Between 24 November and 4 December 2016, Professor Michael Dobson, Director of the Shakespeare Institute, undertook his final overseas engagements of what has been an exceptionally busy anniversary year for all the scholars of the Shakespeare Institute.
During a rapid tour to three Asian countries with strong and distinctive traditions of Shakespearean performance, translation and scholarship – China, Japan, and India – Professor Dobson marked the 400th anniversary of Shakespeare’s death at a series of events which break new ground in the University of Birmingham’s relations with alumni, overseas partner institutions, and neighbours.
The Shakespeare Centre, China – a groundbreaking collaboration between Nanjing University, Phoenix Media, and the University of Birmingham’s Shakespeare Institute – was formally inaugurated in Nanjing on 25 November, within very few hours and a very rapid bullet-train ride of Professor Dobson’s arrival in the PRC on an overnight flight to Shanghai. At a grand ceremony attended by the Centre’s triumvirate of co-directors (Professor Cong Cong, of Nanjing University, Dr Nan Yuan, senior literature editor of Phoenix Media, and Professor Dobson) a brass plaque was unveiled, and the Centre’s work got under way. Proceedings included a lecture on Hamlet from Professor Dobson, and a workshop, including both academics and theatre practitioners, about the intercultural performance Shakespeare’s Handan Dream (a hybrid production incorporating extracts from Shakespeare and extracts from Qun opera, performed in both Britain and China earlier in the year).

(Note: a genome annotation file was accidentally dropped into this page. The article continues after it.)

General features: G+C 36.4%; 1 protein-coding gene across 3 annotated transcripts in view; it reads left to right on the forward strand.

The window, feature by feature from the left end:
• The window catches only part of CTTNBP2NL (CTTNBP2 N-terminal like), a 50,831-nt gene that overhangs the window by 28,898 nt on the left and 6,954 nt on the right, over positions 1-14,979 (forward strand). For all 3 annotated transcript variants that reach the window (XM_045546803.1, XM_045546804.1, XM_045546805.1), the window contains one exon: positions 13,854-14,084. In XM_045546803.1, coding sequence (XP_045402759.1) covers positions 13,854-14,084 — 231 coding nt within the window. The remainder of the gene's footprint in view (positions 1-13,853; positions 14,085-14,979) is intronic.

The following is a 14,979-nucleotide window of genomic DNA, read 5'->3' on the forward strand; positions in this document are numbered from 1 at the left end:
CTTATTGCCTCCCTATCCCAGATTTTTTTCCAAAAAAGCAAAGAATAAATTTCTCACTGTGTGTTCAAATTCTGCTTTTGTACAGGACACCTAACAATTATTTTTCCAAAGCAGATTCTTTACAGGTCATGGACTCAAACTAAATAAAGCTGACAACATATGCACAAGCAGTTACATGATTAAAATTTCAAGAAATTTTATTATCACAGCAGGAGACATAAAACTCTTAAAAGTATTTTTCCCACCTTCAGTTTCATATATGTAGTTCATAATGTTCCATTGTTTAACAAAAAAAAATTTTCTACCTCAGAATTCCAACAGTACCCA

Nanjing University has long been a beacon in Shakespeare studies in China: in Mao’s time, for instance, it was the only Chinese university to mount a Shakespeare festival to mark the 400th anniversary of the playwright’s death in 1964, an event about which Professor Cong Cong herself has published a poignant and important essay. Since China’s former capital has also been a major theatrical centre for several dynasties, its combination of academic expertise and performance tradition makes it a natural partner with Stratford-upon-Avon, where at the Shakespeare Institute both faculty members and PhD students have been increasingly interested in the Chinese reception of Shakespeare in recent years. Discussions are in progress about further collaborative research events; about how the Institute can advise Phoenix – China’s leading quality publisher of academic and popular books on Shakespeare – on Anglophone primary and secondary materials worthy of translation into Mandarin; and about purpose-designed residential courses in Stratford for Nanjing students.